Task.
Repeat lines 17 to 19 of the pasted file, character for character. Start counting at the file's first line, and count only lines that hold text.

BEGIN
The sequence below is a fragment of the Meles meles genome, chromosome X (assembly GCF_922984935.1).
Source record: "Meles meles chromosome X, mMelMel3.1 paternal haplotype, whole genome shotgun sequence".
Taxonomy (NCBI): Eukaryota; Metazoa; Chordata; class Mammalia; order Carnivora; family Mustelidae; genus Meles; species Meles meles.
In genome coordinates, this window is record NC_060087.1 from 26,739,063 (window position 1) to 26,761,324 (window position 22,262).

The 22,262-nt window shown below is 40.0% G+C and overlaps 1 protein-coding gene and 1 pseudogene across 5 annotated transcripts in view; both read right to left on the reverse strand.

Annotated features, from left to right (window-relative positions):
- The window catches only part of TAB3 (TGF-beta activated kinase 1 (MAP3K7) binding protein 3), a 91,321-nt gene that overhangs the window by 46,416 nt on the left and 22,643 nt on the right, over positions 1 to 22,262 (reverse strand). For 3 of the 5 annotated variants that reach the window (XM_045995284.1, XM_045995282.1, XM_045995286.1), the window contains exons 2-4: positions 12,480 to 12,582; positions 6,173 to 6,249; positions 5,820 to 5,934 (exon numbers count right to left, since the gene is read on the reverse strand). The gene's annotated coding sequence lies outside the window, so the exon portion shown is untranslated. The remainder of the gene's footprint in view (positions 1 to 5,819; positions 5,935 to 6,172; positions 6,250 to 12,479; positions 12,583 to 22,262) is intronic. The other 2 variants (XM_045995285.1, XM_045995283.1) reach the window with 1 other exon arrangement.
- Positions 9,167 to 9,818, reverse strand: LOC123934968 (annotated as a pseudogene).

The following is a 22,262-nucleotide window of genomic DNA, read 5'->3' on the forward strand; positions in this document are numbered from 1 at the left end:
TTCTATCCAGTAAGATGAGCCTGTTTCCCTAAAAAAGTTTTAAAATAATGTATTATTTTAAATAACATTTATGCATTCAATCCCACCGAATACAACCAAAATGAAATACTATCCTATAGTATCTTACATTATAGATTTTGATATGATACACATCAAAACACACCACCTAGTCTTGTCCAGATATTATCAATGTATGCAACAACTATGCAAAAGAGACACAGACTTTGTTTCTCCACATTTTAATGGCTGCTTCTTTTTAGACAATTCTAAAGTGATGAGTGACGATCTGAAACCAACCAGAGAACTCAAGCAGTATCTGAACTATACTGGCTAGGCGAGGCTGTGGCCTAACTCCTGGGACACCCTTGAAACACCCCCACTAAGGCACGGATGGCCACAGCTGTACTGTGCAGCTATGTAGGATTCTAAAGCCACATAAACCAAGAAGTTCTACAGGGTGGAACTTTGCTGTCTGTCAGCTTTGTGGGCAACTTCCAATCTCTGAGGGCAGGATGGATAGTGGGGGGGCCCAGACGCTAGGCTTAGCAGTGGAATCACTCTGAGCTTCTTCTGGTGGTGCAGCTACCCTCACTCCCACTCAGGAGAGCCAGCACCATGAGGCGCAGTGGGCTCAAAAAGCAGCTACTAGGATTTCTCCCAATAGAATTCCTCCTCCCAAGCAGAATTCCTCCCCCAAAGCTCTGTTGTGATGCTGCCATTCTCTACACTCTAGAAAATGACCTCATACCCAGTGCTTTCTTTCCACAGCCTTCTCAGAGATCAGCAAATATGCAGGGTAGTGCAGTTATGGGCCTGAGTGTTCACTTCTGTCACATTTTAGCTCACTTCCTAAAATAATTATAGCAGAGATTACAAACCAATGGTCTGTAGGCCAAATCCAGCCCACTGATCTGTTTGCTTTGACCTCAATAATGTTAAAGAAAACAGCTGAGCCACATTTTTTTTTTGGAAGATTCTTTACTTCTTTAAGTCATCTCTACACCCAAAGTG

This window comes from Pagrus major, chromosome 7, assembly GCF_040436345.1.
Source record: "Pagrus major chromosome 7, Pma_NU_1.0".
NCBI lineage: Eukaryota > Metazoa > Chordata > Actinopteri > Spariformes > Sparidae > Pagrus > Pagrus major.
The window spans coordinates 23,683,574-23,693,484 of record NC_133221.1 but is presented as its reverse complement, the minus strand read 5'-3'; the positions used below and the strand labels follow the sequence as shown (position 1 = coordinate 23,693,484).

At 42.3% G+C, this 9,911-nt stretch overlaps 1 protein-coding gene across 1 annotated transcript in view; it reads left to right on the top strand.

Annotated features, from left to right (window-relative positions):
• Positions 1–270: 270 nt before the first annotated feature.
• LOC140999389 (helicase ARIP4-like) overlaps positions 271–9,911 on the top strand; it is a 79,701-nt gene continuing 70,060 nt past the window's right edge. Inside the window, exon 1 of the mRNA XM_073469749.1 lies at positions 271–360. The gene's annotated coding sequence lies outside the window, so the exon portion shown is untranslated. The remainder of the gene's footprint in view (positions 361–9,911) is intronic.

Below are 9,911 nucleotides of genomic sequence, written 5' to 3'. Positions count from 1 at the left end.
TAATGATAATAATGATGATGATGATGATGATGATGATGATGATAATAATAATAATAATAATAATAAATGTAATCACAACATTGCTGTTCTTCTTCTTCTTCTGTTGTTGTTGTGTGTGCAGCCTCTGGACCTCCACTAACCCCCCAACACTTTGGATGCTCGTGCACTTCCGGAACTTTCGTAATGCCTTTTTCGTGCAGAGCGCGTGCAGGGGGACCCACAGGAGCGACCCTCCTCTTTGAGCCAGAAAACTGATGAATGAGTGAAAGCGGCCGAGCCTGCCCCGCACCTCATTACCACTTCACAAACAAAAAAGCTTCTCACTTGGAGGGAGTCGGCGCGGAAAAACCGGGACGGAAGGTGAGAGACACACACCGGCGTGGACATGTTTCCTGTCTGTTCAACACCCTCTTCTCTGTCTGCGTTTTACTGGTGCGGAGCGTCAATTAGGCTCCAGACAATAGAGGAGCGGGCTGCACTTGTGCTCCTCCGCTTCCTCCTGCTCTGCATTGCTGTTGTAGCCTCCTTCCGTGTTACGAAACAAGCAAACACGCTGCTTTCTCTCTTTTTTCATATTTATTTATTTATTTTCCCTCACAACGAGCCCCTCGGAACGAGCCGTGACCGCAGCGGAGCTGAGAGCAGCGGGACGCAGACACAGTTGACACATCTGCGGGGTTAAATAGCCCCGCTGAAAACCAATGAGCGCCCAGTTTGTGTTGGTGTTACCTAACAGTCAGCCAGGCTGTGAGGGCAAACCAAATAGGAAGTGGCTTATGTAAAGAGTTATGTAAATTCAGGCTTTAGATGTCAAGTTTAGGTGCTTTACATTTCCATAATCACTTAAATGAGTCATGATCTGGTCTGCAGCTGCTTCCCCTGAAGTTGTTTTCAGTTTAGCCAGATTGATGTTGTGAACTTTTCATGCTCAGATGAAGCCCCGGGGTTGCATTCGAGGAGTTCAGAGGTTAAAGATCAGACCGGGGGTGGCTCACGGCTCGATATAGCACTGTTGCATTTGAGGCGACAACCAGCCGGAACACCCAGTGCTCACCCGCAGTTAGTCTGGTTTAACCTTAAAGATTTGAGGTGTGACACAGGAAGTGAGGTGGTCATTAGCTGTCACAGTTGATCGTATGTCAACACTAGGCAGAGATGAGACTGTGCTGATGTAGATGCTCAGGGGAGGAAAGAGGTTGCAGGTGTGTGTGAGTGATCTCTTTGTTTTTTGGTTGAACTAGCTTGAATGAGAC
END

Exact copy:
• Positions 1–270: 270 nt before the first annotated feature.
• LOC140999389 (helicase ARIP4-like) overlaps positions 271–9,911 on the top strand; it is a 79,701-nt gene continuing 70,060 nt past the window's right edge. Inside the window, exon 1 of the mRNA XM_073469749.1 lies at positions 271–360. The gene's annotated coding sequence lies outside the window, so the exon portion shown is untranslated. The remainder of the gene's footprint in view (positions 361–9,911) is intronic.

Below are 9,911 nucleotides of genomic sequence, written 5' to 3'. Positions count from 1 at the left end.